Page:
The Inside Edge with Sarah and Drew
It's time to get ready for Cleveland!
|Vaughn Chipeur with a couple of guards at the Great Wall of China. (courtesy Vaughn Chipeur)|
By Sarah S. Brannen and Drew Meekins, special to icenetwork.com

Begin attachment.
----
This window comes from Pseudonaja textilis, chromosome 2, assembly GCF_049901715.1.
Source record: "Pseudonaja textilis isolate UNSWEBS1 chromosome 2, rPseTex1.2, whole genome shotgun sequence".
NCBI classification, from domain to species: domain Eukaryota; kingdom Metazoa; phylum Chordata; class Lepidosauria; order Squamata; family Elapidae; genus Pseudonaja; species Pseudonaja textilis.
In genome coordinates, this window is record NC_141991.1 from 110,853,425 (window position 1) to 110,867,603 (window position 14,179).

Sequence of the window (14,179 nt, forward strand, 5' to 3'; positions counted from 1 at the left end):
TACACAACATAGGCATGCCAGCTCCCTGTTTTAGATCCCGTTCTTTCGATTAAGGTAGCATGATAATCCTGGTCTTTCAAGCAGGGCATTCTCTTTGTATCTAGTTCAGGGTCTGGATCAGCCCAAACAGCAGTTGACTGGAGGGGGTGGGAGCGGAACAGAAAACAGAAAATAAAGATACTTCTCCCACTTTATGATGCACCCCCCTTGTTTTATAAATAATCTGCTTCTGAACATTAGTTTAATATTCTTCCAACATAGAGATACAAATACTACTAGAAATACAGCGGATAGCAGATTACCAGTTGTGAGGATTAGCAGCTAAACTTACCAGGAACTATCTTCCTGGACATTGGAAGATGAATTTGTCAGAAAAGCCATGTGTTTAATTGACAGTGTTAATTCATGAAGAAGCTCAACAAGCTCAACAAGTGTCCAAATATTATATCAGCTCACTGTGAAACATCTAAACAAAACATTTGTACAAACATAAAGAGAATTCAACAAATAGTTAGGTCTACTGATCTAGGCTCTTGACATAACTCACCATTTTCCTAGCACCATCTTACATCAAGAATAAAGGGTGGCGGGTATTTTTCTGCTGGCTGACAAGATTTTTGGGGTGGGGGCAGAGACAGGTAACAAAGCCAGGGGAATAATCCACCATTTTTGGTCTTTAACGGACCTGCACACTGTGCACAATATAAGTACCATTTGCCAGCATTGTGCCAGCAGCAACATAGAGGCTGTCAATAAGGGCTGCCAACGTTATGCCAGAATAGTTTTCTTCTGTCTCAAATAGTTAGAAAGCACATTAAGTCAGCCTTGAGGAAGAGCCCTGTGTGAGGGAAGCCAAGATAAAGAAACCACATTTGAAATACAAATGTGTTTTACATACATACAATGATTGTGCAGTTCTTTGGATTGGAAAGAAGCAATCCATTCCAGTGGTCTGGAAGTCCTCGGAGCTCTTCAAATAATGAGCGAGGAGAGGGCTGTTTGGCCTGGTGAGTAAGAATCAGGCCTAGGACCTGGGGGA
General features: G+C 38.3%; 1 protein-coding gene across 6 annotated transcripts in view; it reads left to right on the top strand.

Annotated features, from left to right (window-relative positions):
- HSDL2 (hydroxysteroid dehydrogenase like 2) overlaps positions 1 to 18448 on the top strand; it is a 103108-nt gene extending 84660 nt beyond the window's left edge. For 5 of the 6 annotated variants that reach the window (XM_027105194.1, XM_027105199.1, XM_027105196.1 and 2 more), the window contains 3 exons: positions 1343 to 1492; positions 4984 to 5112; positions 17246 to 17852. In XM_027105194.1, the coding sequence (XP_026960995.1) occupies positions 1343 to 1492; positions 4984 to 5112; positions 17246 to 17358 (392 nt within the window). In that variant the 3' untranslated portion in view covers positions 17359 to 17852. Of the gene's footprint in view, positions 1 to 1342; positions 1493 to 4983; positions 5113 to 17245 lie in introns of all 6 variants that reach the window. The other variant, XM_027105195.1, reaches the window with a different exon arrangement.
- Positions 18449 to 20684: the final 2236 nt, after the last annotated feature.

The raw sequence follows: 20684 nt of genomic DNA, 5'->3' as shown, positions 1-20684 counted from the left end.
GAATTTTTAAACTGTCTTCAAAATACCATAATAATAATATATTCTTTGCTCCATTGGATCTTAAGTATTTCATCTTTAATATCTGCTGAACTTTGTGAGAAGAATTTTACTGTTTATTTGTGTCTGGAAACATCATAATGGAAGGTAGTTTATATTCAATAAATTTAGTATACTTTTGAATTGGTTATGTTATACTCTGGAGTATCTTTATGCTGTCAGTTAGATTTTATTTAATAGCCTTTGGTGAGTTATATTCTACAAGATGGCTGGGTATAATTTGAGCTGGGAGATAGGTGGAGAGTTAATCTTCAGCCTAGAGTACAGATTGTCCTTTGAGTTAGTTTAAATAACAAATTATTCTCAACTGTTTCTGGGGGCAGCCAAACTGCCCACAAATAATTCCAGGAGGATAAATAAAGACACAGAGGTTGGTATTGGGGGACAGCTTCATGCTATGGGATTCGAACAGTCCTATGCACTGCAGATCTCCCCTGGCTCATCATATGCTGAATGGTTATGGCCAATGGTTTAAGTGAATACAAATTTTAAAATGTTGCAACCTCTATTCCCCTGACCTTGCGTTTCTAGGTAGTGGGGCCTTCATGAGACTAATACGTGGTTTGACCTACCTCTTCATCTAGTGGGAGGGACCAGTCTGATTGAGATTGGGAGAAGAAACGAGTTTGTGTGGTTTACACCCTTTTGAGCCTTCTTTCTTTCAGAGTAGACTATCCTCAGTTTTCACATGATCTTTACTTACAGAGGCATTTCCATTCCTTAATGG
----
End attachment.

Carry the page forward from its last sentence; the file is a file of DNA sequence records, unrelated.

(01/15/2009) - It's time for another addition of Sarah S. Brannen and Drew Meekins' blog, The Inside Edge! Leftover resolutions We're busy packing for the 2009 AT&T U.S. Figure Skating Championships (yes, that really is their name). Drew is very excited to be competing at U.S. Championships again, after missing last year. Unfortunately, Sarah has decided to withdraw from senior ladies due to hang-nail and what she foresees as a potentially bad hair day. However, we will both be on-site, blogging away daily, starting Monday. As we were making final preparations to leave for Cleveland, we heard from a few folks with belated New Year's resolutions: Rockne Brubaker told us his resolution is to play more music. Adam Rippon said, a few days after Jan. 1: "Not to be ironic, but procrastination was one of my New Year's resolutions. As is believing in myself!" To find out what Canadian singles skater Vaughn Chipeur told us about his resolution, read on.Guitar Hero Vaughn got an über-cool present this year: an Ibenez electric guitar and a Line 6 amplifier. "It's pretty slick and sounds amazing!" he says. "The new amp is a practice amp, really just for playing by myself and practicing. I try to play for at least an hour every day to hone my skills!" Vaughn has been playing guitar for a few years, and he has tried more than once to put together a band. Working around his on-ice training schedule has been problematic, though. He writes music too, and says, "I sing a little, but only when the music's louder than I am, or when I'm alone!" And on top of the music, Vaughn says he's involved with various automotive clubs and racing. We have always been kind of curious about his unusual name, so, of course we had to ask. "My heritage is Polish," he says, "But I only know that connects to my last name, Chipeur. Which back in Poland was spelt Szczypior. I'm glad they changed it!" Vaughn is coached by Scott Davis, who was renowned as a fantastic spinner is his day. "Scott was and still is an amazing spinner," says Vaughn, "And he's taught me many of his secret spin techniques... which really just boil down to spinning a lot!" Vaughn trains in Calgary, Alberta, site of the 1988 Olympics and the 2006 World Championships, which we were lucky enough to attend. He says the winter weather is crazy there. "It's the oddest weather you've ever heard of I'm sure. It can be minus 30 Celsius one day and above zero the next day and back and forth! And the hottest summer breezes in the world are here, which is rather frustrating!" We talked on New Year's Day, so of course we asked if he had a resolution. "Well, there's a great song by Graham Colton called "New Years Resolution" and it totally explains my resolution! I'd say more but I might get in trouble! If you listen to the song you'll understand!" So we did, and we do. Good luck at the Canadian national championships, Vaughn!